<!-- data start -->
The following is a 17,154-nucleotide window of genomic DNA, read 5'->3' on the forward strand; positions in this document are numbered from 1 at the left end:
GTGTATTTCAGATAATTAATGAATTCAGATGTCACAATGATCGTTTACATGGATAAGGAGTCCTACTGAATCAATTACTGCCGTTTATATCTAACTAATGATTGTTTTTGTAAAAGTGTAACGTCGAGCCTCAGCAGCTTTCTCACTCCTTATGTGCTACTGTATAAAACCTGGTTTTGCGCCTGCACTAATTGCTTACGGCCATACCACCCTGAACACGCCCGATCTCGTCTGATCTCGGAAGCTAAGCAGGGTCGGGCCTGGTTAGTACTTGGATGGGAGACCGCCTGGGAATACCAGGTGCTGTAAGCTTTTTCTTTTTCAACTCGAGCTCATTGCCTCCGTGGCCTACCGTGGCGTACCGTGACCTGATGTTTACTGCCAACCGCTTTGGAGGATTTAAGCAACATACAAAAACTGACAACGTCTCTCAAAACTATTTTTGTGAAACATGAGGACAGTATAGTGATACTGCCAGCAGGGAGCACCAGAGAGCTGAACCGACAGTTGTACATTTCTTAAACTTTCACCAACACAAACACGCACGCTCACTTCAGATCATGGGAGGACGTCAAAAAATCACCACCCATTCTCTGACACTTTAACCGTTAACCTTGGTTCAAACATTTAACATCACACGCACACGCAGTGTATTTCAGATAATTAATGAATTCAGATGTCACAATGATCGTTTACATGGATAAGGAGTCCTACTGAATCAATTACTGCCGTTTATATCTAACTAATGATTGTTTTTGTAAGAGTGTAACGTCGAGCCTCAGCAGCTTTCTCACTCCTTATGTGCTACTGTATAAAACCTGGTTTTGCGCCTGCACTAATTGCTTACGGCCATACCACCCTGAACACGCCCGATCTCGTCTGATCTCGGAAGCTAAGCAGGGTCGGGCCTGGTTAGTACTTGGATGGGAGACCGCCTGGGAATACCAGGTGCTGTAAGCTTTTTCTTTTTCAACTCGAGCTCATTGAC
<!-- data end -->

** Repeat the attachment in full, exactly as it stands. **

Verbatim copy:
The following is a 17,154-nucleotide window of genomic DNA, read 5'->3' on the forward strand; positions in this document are numbered from 1 at the left end:
GTGTATTTCAGATAATTAATGAATTCAGATGTCACAATGATCGTTTACATGGATAAGGAGTCCTACTGAATCAATTACTGCCGTTTATATCTAACTAATGATTGTTTTTGTAAAAGTGTAACGTCGAGCCTCAGCAGCTTTCTCACTCCTTATGTGCTACTGTATAAAACCTGGTTTTGCGCCTGCACTAATTGCTTACGGCCATACCACCCTGAACACGCCCGATCTCGTCTGATCTCGGAAGCTAAGCAGGGTCGGGCCTGGTTAGTACTTGGATGGGAGACCGCCTGGGAATACCAGGTGCTGTAAGCTTTTTCTTTTTCAACTCGAGCTCATTGCCTCCGTGGCCTACCGTGGCGTACCGTGACCTGATGTTTACTGCCAACCGCTTTGGAGGATTTAAGCAACATACAAAAACTGACAACGTCTCTCAAAACTATTTTTGTGAAACATGAGGACAGTATAGTGATACTGCCAGCAGGGAGCACCAGAGAGCTGAACCGACAGTTGTACATTTCTTAAACTTTCACCAACACAAACACGCACGCTCACTTCAGATCATGGGAGGACGTCAAAAAATCACCACCCATTCTCTGACACTTTAACCGTTAACCTTGGTTCAAACATTTAACATCACACGCACACGCAGTGTATTTCAGATAATTAATGAATTCAGATGTCACAATGATCGTTTACATGGATAAGGAGTCCTACTGAATCAATTACTGCCGTTTATATCTAACTAATGATTGTTTTTGTAAGAGTGTAACGTCGAGCCTCAGCAGCTTTCTCACTCCTTATGTGCTACTGTATAAAACCTGGTTTTGCGCCTGCACTAATTGCTTACGGCCATACCACCCTGAACACGCCCGATCTCGTCTGATCTCGGAAGCTAAGCAGGGTCGGGCCTGGTTAGTACTTGGATGGGAGACCGCCTGGGAATACCAGGTGCTGTAAGCTTTTTCTTTTTCAACTCGAGCTCATTGAC